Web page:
The Sin of Slothful Living

Josh Buice

Our culture is filled with an attitude of idleness.  The statistics tell us that 5% of our population is presently unemployed, but you can drive through certain neighborhoods where the statistics are much higher.  We are living in a time where calluses are uncool.  Many young men are plagued with perpetual adolescence as they camp out in their parent’s basement and play endless hours of Madden NFL 16 on their Xbox 360.  Laziness abounds in our day – especially among many young people.

As a boy, I was privileged to have great examples before me in my father and grandfather who exemplified what it looked like to be hard workers.  In fact, I never once witnessed idleness in the men in my life.  Some of my childhood memories involve swimming at my grandparents and hearing the ladders rattling on my grandfather’s truck as he came home after a long day of work that started before daybreak.  I likewise spent many hours playing on the firetruck and hanging out around the fire station as my father worked 48 straight hours on duty and 24 hours off in my early years followed by a more normal 24 hours on and 48 hours off for the majority of my childhood.  However, as a boy it was a known thing that all firemen had a second job – so when my father went to a 24 on and 48 off schedule, he would spend those off days working.

My father and grandfather both taught me to work.  While in middle school, I remember working in the summer months doing odd construction jobs, cutting grass, and painting stenciled addresses on curbs for property owners to earn money.  When I was in high school, I worked for a barbecue house, a shoe store, and eventually I moved up the ladder to land a job in the toy department at the local Wal-Mart.  I was not given my first automobile as a gift, instead, I was taught to get a job after school hours and on the weekends in order to pay for it.  I was taught to balance work and my athletic involvement (I ran track and cross country).  As I think back to those early days of my development, I’m not only grateful for good examples, but I’m likewise appreciative for the fact that my parents taught me to work.

What Does the Bible Teach About Slothful Living?

From the very beginning, we see God working.  All through the Bible, we see references to the “work of God.”  The opening chapters of the Bible include the dramatic work of God in creation.  God serves as the great example of what it means to be a worker.  Adam was created by God and commissioned as a worker (Gen. 1:28-29).  This was prior to the fall of Adam and Even into sin, and therefore, cannot be attributed to the curse.  Work is not a result of God’s judgment upon humanity.  Work was God’s intention from the beginning.  Therefore, any ongoing pattern of laziness and slothful behavior is antithetical to God’s original design.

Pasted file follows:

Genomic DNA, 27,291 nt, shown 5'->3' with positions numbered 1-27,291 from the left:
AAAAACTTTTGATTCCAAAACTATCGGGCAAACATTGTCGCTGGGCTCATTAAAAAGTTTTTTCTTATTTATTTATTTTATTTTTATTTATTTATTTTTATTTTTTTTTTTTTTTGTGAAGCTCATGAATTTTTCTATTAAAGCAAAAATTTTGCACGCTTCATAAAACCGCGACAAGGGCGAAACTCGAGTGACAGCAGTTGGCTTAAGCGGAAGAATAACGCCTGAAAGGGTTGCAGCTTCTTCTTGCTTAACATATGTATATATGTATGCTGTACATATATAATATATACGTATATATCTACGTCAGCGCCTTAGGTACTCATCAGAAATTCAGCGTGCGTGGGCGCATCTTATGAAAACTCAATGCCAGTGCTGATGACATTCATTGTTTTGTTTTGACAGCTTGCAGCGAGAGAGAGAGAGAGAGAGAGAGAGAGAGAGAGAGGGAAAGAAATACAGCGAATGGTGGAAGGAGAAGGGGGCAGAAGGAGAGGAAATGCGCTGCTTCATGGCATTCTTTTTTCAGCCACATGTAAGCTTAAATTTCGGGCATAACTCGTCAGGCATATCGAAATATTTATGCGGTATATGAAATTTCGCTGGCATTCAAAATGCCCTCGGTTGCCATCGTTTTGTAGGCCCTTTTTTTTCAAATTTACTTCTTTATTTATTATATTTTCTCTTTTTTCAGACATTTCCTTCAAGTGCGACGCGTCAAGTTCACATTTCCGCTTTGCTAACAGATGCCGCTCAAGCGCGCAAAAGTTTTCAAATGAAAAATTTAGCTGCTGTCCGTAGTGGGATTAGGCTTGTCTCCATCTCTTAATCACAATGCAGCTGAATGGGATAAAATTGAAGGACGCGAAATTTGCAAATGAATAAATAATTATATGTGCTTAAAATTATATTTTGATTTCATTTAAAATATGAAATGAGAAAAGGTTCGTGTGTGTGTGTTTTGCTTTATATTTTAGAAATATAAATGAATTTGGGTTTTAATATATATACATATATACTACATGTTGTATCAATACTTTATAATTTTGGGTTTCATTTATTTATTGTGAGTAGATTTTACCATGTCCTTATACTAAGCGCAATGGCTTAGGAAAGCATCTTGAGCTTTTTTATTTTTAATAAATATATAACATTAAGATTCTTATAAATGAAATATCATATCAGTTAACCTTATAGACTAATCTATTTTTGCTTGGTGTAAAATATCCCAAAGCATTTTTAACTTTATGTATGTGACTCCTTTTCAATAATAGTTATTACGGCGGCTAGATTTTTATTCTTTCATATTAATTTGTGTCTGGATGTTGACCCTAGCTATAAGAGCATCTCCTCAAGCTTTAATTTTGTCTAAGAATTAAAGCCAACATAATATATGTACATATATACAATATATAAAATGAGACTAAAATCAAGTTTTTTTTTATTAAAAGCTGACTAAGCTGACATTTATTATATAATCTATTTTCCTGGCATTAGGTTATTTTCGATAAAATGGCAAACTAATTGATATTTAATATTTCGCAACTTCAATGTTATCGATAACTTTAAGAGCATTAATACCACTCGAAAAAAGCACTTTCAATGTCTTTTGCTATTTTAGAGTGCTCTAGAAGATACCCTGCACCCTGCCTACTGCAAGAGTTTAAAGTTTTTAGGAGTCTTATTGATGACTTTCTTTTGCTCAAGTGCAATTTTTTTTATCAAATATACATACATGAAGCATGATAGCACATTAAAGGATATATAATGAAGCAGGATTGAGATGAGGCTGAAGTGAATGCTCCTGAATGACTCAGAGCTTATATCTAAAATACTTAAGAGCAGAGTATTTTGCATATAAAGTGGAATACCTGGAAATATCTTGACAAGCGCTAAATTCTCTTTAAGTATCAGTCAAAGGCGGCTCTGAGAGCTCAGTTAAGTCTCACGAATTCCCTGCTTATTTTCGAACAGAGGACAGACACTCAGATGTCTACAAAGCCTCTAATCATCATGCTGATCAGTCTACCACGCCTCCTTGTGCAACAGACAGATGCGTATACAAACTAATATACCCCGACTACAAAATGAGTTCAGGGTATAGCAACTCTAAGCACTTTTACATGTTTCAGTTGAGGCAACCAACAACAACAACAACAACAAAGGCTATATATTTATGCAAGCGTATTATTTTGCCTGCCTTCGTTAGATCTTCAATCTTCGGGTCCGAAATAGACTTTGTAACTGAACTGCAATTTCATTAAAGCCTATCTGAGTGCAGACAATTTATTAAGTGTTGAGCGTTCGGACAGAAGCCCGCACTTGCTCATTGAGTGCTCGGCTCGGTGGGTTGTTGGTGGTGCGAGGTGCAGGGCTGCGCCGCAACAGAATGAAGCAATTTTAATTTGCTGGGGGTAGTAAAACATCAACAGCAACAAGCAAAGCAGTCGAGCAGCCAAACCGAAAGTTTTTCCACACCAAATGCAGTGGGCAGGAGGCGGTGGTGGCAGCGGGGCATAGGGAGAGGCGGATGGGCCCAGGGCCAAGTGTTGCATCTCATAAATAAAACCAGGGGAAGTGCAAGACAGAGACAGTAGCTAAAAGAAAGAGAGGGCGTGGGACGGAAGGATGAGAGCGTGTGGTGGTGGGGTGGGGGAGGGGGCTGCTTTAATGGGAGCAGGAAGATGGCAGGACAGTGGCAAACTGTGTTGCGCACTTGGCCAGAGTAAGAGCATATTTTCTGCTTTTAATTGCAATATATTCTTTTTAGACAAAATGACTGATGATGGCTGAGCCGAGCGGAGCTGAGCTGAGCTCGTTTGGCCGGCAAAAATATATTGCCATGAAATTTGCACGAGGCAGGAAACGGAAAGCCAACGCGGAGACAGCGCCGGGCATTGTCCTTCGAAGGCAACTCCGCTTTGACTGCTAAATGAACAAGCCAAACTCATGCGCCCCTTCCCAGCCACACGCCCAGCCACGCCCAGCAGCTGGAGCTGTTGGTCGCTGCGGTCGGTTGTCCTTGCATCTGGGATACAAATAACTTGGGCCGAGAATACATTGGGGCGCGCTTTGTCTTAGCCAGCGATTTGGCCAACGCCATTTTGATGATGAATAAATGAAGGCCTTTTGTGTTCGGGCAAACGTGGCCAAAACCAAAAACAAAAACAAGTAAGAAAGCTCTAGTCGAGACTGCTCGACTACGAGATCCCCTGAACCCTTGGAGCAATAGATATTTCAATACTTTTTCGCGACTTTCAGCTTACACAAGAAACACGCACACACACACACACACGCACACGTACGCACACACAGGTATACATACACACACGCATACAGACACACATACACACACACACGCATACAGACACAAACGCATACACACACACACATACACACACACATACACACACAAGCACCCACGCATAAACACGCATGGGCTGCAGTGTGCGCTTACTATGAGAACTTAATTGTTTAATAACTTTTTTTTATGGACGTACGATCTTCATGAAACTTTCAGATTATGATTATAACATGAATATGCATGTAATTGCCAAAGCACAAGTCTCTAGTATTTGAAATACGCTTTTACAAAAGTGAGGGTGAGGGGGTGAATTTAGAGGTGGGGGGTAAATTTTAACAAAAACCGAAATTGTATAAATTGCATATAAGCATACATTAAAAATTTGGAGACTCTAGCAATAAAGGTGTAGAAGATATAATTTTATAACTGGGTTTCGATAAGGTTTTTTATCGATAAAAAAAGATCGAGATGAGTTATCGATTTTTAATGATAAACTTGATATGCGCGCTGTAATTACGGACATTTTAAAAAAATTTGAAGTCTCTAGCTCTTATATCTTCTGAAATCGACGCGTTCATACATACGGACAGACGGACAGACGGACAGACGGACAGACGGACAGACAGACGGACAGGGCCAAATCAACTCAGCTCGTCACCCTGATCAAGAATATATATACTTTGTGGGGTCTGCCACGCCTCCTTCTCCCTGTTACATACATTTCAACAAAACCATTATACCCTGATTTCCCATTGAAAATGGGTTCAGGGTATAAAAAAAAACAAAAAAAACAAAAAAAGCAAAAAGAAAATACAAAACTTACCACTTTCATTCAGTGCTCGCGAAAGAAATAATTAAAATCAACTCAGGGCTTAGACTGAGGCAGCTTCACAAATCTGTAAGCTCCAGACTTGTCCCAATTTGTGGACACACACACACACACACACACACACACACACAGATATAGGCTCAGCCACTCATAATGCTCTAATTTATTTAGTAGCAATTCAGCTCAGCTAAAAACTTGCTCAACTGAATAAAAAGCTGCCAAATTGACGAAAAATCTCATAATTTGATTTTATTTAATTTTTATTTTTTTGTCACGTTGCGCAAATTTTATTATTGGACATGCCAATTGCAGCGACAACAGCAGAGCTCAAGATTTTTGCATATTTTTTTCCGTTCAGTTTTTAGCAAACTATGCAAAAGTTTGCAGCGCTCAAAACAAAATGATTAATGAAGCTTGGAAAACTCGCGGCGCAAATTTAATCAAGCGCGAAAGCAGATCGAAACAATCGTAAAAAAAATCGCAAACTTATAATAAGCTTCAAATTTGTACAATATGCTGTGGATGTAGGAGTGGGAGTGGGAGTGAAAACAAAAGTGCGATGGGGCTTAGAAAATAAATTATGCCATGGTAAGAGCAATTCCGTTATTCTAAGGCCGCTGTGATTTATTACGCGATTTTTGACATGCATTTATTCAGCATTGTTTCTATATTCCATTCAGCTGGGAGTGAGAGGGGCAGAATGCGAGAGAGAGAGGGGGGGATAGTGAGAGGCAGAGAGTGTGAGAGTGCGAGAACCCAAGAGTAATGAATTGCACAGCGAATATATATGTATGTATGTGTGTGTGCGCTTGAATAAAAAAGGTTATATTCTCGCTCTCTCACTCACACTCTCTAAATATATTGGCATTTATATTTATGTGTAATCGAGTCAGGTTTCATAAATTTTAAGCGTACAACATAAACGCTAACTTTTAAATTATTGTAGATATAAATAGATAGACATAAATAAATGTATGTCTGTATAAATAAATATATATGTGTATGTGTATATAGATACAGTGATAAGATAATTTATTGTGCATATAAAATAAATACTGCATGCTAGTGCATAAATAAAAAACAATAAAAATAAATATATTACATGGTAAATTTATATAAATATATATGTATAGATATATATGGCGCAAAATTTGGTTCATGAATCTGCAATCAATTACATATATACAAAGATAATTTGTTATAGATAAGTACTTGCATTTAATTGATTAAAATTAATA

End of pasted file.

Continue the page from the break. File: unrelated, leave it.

In the New Testament, we see Jesus coming to do the will of the Father.  He came to work the works of God and to accomplish the redemptive plan of God by saving His people (Matt. 1:21; John 6:38).  The second Person of the Godhead is depicted in the New Testament as a worker.  Therefore, it’s abundantly clear that work is not only biblical, but God has set before us proper examples of what work looks like and how it must be carried out.  He provided us an example to follow and a sufficient Bible to shape our theology of work.  Consider the words of Scripture:

  • Proverbs 19:15
  • Proverbs 24:30-34
  • Proverbs 20:4
  • Proverbs 26:13-16
  • Proverbs 21:25
  • Proverbs 19:24
  • Proverbs 13:4
  • Proverbs 12:11
  • Proverbs 10:5
  • Proverbs 10:4
  • Proverbs 12:24
  • Proverbs 10:26
  • Proverbs 18:9
  • Proverbs 15:19
  • Proverbs 20:13
  • Ecclesiastes 10:18

Although this is not an exhaustive list, the point is clear, the wisdom literature of the Bible is replete with warnings to the sluggard.  The slothful person is negligent in taking care of himself, his family, and his property.  The sluggard always has an excuse, even a fear of being devoured by lions will keep him at home.  The slothful person refuses to work and according to Scripture, he should not eat.  Work is rooted in creation and is God’s intended design for humanity.  Those who refuse to work experience great pain, peril, and perpetual problems.  It’s a foolish thing to refuse to work.